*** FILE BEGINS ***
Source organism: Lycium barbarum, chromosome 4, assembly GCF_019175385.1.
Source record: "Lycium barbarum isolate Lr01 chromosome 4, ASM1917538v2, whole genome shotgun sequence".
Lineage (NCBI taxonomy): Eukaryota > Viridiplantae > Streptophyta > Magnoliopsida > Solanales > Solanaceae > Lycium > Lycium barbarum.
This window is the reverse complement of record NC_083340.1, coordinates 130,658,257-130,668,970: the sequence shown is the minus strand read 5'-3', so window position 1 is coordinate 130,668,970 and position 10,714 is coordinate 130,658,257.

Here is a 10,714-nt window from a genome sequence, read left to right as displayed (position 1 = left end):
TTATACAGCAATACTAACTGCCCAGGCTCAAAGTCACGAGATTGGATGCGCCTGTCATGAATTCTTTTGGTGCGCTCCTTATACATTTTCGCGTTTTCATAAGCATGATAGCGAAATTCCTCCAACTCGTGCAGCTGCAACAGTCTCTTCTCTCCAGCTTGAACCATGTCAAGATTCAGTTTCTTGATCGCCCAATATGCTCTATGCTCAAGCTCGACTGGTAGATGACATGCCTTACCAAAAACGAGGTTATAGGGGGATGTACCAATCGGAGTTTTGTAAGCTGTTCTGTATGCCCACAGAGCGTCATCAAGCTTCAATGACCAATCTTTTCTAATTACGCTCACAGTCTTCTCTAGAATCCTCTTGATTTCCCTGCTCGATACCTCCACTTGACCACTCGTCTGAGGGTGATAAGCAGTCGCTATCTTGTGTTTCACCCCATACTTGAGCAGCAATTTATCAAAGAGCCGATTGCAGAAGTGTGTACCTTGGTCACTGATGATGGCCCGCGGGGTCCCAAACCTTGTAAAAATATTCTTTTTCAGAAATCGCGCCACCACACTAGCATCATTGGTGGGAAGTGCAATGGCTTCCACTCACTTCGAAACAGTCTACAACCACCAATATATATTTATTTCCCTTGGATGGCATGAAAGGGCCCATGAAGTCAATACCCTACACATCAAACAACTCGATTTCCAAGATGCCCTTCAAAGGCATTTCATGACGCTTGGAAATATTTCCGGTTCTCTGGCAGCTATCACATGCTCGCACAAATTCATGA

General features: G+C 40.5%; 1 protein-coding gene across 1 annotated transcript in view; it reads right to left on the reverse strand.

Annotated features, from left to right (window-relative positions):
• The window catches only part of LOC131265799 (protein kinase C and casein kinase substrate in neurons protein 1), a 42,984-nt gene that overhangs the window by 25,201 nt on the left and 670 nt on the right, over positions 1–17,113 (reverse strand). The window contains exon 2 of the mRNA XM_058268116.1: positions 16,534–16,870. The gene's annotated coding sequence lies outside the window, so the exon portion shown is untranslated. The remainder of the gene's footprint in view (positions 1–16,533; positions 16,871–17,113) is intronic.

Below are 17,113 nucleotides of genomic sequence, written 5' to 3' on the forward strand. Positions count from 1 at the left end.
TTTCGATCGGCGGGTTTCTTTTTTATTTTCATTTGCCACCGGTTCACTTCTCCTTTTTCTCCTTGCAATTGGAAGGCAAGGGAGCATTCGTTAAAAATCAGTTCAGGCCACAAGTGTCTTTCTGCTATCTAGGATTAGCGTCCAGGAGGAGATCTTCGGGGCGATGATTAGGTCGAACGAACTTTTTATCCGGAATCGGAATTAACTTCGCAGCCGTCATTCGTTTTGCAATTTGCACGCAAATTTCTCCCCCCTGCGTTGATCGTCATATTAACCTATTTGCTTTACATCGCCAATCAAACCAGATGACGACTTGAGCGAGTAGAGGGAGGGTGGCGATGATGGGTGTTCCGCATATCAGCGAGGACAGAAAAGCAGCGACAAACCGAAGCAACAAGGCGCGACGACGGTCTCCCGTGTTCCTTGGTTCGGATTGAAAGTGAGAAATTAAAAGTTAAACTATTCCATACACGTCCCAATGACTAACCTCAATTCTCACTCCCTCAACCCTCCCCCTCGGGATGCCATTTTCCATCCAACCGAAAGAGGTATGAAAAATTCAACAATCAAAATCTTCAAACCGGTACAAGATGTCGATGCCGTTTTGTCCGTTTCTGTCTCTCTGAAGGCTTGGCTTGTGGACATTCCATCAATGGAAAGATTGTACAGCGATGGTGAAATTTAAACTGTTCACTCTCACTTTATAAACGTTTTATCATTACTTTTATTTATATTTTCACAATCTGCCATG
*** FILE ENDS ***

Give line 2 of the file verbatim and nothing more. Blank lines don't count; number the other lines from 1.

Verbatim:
Source record: "Lycium barbarum isolate Lr01 chromosome 4, ASM1917538v2, whole genome shotgun sequence".